Interview with Pedro Calles, Towers coach: “As a kid, I always wanted to be with the underdog”

Pedro Kalis is one of the best coaches in the German Basketball League and has seen a successful development with the Hamburg Towers in recent years. In an interview with Spox The 38-year-old talks about his journey from Spain to BBL and his brief stint in the NBA.

He also talks about his basketball philosophy, which has made his team so successful in recent seasons, and explains his ascetic lifestyle.

Mr. Callis, I studied sports science with a focus on basketball. How many scientists do you have today?

Pedro Calles: Not much anymore. In basketball, you have to think about different scientific aspects, but let’s not forget that basketball is a game.

Versatile game. What is most important to you?

calls: For me personally, it is important to be able to read my players. This is the most important aspect of my work. To understand who my players are. Put them in the right place and grow them so they can play the best basketball possible.

Why did you actually become a basketball coach?

calls: It also came from my father. He got me to try many different sports but he never got me into anything. He just wanted me to exercise. At the age of 18 I had the opportunity to advance my career or go to university. My father told me, “Whatever you do, focus on your studies.” So I pushed myself to my studies and I don’t play basketball much at the moment.

But then we went back to the active zone.

calls: During my studies, of course, I focused only on my studies. (laughs) No, after that I looked to see where I could improve in terms of playing and, above all, in terms of training. I played actively again, but the background was that I was better able to explore the rival coaches and their philosophies.

You don’t hear that every day either.

calls: I no longer have the passion to reach a really high professional level. So I managed to stay close to the topic. And I also coached the kids at the club, so I was able to try things and make mistakes. In hindsight, I sometimes feel sorry for the kids. (He laughs)

Do you know how the children are today?

calls: When I was at home two years ago, these kids visited me at a game. When you are able to make your mark and see that your work has changed the lives of these young people for the better: that is one of the most amazing aspects of my work.

I came to Germany in 2012 from the third Spanish league as a sports coach. You had a one-year contract in your pocket, but your wife didn’t come with you (yet). risky move?

calls: At that time I was the head coach of the Spanish third division. In my home country, of course, I was advised to stay there and work my way up. But I had a completely different picture in my head. I wanted to keep learning – as a person, too. I felt that Germany was the right move for that. In a new league, a different playing system, a different mindset.

How did you get to know the German mentality?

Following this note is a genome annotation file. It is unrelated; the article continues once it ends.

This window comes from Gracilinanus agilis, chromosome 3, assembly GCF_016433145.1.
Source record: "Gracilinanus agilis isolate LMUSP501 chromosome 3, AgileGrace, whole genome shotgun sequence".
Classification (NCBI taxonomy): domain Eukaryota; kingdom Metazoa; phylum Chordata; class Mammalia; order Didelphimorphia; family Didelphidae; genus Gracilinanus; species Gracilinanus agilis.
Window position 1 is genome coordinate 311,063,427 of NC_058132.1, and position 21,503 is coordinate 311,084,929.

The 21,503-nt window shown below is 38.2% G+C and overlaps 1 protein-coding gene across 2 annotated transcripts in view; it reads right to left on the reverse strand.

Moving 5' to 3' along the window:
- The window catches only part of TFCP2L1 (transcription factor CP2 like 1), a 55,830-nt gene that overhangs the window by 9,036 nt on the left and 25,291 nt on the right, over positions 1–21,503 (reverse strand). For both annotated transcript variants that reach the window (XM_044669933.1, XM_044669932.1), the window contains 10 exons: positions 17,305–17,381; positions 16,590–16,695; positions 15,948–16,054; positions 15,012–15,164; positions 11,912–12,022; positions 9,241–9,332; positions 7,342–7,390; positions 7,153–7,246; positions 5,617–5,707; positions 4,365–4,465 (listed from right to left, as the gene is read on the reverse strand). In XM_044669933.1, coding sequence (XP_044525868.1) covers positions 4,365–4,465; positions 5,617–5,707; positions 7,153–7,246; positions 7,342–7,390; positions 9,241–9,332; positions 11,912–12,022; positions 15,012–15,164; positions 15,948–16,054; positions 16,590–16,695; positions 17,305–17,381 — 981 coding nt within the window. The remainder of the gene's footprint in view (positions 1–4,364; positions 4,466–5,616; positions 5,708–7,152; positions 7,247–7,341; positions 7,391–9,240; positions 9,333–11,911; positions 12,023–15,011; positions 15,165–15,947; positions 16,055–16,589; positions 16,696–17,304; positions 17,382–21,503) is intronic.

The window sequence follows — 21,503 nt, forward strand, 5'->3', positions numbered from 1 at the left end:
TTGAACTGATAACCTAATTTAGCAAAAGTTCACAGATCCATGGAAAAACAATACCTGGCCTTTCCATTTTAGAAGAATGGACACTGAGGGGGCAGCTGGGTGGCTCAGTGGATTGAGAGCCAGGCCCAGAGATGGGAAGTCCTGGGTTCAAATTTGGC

calls: It was easy for me to get here, many Germans speak English. I also agree well with social order and tradition. After the first year, my family moved to Germany, so I didn’t have to travel much anymore.

It’s the well-known story: in your first season as head coach, you led the newly promoted Vechta to the semi-finals, and two years later you went straight to the playoffs with newcomer BBL Hamburg. Will we see you with the Rostock Sea Wolves in the summer?

calls: I haven’t thought of that yet. (laughs) I was very fortunate that we took off with a flying start in Vechta and Hamburg. We had good results, but for me the most important thing was the growth of the structures of the two teams. I always hope my Khalifi finds a better team than I did before I started.

How would you describe German basketball culture?

calls: increase. People are very excited. The teams themselves also create a very professional mix of business and basketball. A lot is also developing in terms of training. Perhaps more tradition here and there, more initiative. To help small towns and small clubs invest in youth programs and get more kids involved in basketball. The level of professionalism in Germany is good, also in terms of budget, but I still see a lot of room for improvement in youth basketball. Not only financially, but also qualitatively.

In Germany, football has somewhat overshadowed some sports. Your home country Spain is also a football enthusiast, but basketball is more popular there.

calls: Our basketball legacy is even greater. When Spain won Olympic silver over Michael Jordan & Company in Los Angeles in 1984, basketball in Spain started to roll. I remember from my childhood how basketball was all over the radio and news back then. Such big successes usually drive such developments. Similar to Germany’s victory in 1993 in their own country.

What did you take with you from your childhood?

calls: As a person, I like team sports more than individual sports. I want to fight for something with other people. As a kid, I never wanted to be part of the best team, but I always wanted to play with the underdog to surprise people. That’s why I prefer seeing it today when we get a good result as a team.

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